Five Quick Questions with Ellen Granter

By Michelle Musili on October 17, 2019

In celebration of the new exhibitions we have on view at Co|So, we have a series of artist interviews throughout the next few weeks. Today, Ellen Granter, a Copley Master, tells us about her career as a graphic designer, how she knows that she’s done with a piece, and more.

1. When did you decide that you wanted to be an artist?

I think I was born one, and it took a while for me to allow myself to be one. When I was young, I made an arrogant assumption that pursuing an art education rather than a liberal arts education would leave me a poorly educated person. To reflect on this idea now makes me a little embarrassed because now I understand that to be a good artist is a hard job that requires you to exercise an honest analytical eye, travel widely, look at everything, read voraciously, and be sharp about what one lets in and out of your creative hands. I decided, after many years of being someone else’s “hands” as a graphic designer, that I no longer had the patience to submit to the dictates of a client’s tastes. I wanted to choose my own shades of blue, my own composition, my own focus.

Ellen Granter, Heaven is a Tree, oil on panel, 14×14”

2. If you could collaborate with any artist (living or deceased) who would it be and why?

I have never had much chance or inclination to collaborate closely with another artist. Your question made me think about why. Of course, I would love to sit and paint with some of my painting favorites, such as Joan Mitchell, Henri Matisse, or Edgar Degas, but for a creatively productive collaboration, I would choose a non-painter. If I could work on a muppet project with Jim Henson, or create clothing with Alexander McQueen, or make Wallace and Grommit movies with Nick Park I think collaboration could be wonderfully unpredictable.

Ellen Granter, Arcing, oil and metal leaf on panel, 26×26”

3. What does your art say about you?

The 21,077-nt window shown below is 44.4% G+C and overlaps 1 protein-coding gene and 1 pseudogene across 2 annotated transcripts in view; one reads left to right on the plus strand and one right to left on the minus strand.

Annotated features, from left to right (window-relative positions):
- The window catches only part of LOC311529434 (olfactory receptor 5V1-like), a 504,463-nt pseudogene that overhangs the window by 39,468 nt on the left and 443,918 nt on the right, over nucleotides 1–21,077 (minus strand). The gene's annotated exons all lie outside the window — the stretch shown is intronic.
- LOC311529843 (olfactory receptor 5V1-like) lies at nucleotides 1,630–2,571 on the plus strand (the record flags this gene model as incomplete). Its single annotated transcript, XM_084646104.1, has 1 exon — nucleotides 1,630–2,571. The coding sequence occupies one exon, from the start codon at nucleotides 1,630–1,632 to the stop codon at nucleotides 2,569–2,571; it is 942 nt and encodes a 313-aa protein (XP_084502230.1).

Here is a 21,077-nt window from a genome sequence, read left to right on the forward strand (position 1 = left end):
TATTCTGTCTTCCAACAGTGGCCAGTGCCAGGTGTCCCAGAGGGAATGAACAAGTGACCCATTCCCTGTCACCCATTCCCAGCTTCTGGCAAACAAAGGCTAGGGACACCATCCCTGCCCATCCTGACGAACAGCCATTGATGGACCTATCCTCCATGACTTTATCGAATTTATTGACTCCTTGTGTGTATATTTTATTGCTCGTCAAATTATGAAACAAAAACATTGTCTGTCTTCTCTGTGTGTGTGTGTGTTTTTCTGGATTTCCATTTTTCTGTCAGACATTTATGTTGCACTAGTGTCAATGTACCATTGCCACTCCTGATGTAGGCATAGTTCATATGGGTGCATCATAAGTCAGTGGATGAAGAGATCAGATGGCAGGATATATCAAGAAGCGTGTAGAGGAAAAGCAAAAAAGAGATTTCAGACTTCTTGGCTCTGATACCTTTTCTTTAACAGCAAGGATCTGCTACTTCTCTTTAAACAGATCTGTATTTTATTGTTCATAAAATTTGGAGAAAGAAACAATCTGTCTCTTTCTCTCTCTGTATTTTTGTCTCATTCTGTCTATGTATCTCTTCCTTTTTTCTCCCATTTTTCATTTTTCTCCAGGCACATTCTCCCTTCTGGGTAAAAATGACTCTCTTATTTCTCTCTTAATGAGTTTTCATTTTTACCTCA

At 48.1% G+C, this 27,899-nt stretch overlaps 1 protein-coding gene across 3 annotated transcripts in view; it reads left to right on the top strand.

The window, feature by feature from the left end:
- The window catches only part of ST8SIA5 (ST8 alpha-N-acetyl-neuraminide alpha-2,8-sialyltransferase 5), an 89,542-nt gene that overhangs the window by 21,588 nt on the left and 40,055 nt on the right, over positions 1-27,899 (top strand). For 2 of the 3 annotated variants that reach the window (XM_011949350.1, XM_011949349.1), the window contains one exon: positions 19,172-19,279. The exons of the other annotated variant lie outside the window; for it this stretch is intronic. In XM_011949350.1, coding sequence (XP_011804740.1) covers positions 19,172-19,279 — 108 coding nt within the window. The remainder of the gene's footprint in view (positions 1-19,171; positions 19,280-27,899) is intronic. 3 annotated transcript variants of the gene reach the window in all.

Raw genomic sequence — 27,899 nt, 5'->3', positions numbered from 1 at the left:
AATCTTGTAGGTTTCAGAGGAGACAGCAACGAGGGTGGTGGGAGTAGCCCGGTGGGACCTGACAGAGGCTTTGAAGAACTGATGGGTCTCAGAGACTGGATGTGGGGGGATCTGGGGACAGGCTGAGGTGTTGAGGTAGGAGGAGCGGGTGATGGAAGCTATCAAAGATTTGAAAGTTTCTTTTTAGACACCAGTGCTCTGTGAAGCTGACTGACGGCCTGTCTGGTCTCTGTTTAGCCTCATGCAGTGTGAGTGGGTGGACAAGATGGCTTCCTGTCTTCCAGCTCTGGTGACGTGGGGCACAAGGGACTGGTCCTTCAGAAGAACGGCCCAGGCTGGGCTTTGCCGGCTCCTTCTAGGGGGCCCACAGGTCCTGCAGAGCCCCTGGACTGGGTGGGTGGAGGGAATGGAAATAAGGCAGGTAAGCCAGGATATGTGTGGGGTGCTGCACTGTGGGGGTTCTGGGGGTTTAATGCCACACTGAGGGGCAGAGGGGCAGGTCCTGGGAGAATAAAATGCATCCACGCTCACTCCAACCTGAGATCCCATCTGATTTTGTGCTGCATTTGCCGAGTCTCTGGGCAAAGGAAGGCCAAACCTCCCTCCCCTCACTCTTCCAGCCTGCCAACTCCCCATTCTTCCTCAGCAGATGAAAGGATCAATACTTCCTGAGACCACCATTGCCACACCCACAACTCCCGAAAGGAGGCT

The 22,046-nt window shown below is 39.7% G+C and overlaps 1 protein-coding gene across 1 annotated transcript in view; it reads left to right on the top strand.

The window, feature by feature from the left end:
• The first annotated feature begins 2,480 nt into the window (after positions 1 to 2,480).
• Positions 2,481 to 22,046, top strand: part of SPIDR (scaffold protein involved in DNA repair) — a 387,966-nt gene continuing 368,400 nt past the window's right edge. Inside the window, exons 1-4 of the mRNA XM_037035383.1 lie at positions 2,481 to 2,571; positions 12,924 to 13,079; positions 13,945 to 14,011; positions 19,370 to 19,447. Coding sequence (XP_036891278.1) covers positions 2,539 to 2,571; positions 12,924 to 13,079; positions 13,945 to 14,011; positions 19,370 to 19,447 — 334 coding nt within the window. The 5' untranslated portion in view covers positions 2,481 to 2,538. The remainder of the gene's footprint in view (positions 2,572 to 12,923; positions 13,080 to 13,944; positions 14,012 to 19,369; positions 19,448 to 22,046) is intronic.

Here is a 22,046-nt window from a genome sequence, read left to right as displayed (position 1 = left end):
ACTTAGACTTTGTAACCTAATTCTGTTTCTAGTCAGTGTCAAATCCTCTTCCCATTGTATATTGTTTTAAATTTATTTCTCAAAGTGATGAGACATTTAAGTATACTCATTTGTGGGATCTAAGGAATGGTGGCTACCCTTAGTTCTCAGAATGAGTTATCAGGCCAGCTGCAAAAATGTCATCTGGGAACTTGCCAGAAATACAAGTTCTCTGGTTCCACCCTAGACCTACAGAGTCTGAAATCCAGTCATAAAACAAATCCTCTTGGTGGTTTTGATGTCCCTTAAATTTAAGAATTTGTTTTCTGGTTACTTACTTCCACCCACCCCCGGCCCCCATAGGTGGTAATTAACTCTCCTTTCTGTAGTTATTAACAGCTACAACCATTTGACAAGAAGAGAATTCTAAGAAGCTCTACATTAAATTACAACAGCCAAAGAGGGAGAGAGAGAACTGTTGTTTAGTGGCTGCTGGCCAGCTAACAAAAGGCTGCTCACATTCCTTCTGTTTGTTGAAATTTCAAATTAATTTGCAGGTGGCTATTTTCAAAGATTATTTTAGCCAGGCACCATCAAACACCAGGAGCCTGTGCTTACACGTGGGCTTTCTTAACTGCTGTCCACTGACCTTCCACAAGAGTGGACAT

I hope my art is more expressive about itself than it is expressive about me personally, but I suspect it is impossible to separate the two. If it does say something about me, hopefully, it shows what I am interested in and why those things are interesting. The color sensibilities I possess, and my preferences for making minimalistic compositions or other painting category descriptors, I seem to have little choice over. I cannot make myself paint with high toned lime, orange, or purple, nor with a palette of angsty blacks, so I guess my creative instinct has a stronghold over those choices. It doesn’t mean that my personality lacks angst or bright, high-keyed notes, just that I prefer not to paint those things. Creating a thing of beauty has always been paramount for me. I will continue to work the dissonant or ugly off the canvas until it’s “right” to my own eyes.

Ellen Granter, Impulse, oil on panel, 12×12”

4. What do you consider your most important tool when it comes to making art?

I could be flip and say “chocolate” which may actually be true, but I think the most important tool is probably your power of observation. It is a tool, much like a brush, a knife, a computer, or your hands. If you want to create something new, something good, you need to pay attention and be very observant. I like to think that each artist has observed a certain pathway, like a road, down which the more you travel, the more is there to see. The flip side of that is the actual doing. You can observe all you want, but unless you get busy making something, it remains just something interesting you saw and filed away, not something interesting you created.


5. How do you know when a work is finished?

A work is finished when I decide it’s time to move on. If I look at it and there is nothing about it that is burning my eyeballs, I put it aside for a while. When I bring it back out, if I still feel the same, it is done. In a way, each canvas is a continuation of the last one, so it never actually is over. It always leaves me with more iterations of an idea that I want to work on.


Ellen Granter’s work is on view at Co|So in Small Works and the Copley Masters show.